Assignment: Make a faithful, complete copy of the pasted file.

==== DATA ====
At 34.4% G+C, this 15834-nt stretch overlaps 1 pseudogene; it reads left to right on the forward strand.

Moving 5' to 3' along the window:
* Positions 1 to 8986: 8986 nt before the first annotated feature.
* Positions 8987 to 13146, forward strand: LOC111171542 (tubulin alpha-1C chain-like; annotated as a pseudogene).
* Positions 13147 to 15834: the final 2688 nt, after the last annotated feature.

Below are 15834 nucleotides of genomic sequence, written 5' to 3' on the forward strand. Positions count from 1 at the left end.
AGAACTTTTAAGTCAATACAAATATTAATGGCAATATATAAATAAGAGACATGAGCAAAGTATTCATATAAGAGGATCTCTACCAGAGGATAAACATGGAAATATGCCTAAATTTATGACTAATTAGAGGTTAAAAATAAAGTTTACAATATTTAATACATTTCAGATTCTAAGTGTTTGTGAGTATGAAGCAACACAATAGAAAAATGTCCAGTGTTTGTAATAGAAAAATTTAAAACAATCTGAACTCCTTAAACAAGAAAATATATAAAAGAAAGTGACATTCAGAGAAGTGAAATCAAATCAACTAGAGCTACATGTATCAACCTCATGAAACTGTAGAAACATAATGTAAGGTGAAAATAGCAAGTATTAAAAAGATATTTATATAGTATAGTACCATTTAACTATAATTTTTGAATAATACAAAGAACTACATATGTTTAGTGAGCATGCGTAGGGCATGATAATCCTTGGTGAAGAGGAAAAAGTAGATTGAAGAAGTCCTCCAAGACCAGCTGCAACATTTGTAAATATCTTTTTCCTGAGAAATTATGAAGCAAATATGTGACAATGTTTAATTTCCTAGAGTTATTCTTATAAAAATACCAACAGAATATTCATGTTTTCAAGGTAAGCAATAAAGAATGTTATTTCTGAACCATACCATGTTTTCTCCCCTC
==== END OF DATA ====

At 34.4% G+C, this 15834-nt stretch overlaps 1 pseudogene; it reads left to right on the forward strand.

Moving 5' to 3' along the window:
* Positions 1 to 8986: 8986 nt before the first annotated feature.
* Positions 8987 to 13146, forward strand: LOC111171542 (tubulin alpha-1C chain-like; annotated as a pseudogene).
* Positions 13147 to 15834: the final 2688 nt, after the last annotated feature.

Below are 15834 nucleotides of genomic sequence, written 5' to 3' on the forward strand. Positions count from 1 at the left end.
AGAACTTTTAAGTCAATACAAATATTAATGGCAATATATAAATAAGAGACATGAGCAAAGTATTCATATAAGAGGATCTCTACCAGAGGATAAACATGGAAATATGCCTAAATTTATGACTAATTAGAGGTTAAAAATAAAGTTTACAATATTTAATACATTTCAGATTCTAAGTGTTTGTGAGTATGAAGCAACACAATAGAAAAATGTCCAGTGTTTGTAATAGAAAAATTTAAAACAATCTGAACTCCTTAAACAAGAAAATATATAAAAGAAAGTGACATTCAGAGAAGTGAAATCAAATCAACTAGAGCTACATGTATCAACCTCATGAAACTGTAGAAACATAATGTAAGGTGAAAATAGCAAGTATTAAAAAGATATTTATATAGTATAGTACCATTTAACTATAATTTTTGAATAATACAAAGAACTACATATGTTTAGTGAGCATGCGTAGGGCATGATAATCCTTGGTGAAGAGGAAAAAGTAGATTGAAGAAGTCCTCCAAGACCAGCTGCAACATTTGTAAATATCTTTTTCCTGAGAAATTATGAAGCAAATATGTGACAATGTTTAATTTCCTAGAGTTATTCTTATAAAAATACCAACAGAATATTCATGTTTTCAAGGTAAGCAATAAAGAATGTTATTTCTGAACCATACCATGTTTTCTCCCCTC